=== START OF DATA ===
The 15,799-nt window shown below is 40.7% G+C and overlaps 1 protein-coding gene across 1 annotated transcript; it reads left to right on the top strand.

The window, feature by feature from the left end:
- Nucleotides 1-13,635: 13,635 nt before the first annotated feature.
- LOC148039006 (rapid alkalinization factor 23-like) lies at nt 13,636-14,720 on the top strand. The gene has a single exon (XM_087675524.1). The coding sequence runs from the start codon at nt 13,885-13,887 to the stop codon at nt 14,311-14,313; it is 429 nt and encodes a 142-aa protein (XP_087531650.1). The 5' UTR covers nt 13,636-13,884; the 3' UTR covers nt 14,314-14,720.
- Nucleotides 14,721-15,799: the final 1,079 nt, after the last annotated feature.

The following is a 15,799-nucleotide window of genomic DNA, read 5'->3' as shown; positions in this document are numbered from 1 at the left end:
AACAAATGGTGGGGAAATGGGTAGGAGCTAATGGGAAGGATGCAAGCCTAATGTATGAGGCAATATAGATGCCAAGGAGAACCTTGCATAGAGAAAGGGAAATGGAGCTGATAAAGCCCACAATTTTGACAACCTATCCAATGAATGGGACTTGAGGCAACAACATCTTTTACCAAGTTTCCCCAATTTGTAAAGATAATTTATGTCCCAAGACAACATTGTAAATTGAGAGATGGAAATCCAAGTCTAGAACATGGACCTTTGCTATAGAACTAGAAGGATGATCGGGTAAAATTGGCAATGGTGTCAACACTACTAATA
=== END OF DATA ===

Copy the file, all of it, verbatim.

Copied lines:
The 15,799-nt window shown below is 40.7% G+C and overlaps 1 protein-coding gene across 1 annotated transcript; it reads left to right on the top strand.

The window, feature by feature from the left end:
- Nucleotides 1-13,635: 13,635 nt before the first annotated feature.
- LOC148039006 (rapid alkalinization factor 23-like) lies at nt 13,636-14,720 on the top strand. The gene has a single exon (XM_087675524.1). The coding sequence runs from the start codon at nt 13,885-13,887 to the stop codon at nt 14,311-14,313; it is 429 nt and encodes a 142-aa protein (XP_087531650.1). The 5' UTR covers nt 13,636-13,884; the 3' UTR covers nt 14,314-14,720.
- Nucleotides 14,721-15,799: the final 1,079 nt, after the last annotated feature.

The following is a 15,799-nucleotide window of genomic DNA, read 5'->3' as shown; positions in this document are numbered from 1 at the left end:
AACAAATGGTGGGGAAATGGGTAGGAGCTAATGGGAAGGATGCAAGCCTAATGTATGAGGCAATATAGATGCCAAGGAGAACCTTGCATAGAGAAAGGGAAATGGAGCTGATAAAGCCCACAATTTTGACAACCTATCCAATGAATGGGACTTGAGGCAACAACATCTTTTACCAAGTTTCCCCAATTTGTAAAGATAATTTATGTCCCAAGACAACATTGTAAATTGAGAGATGGAAATCCAAGTCTAGAACATGGACCTTTGCTATAGAACTAGAAGGATGATCGGGTAAAATTGGCAATGGTGTCAACACTACTAATA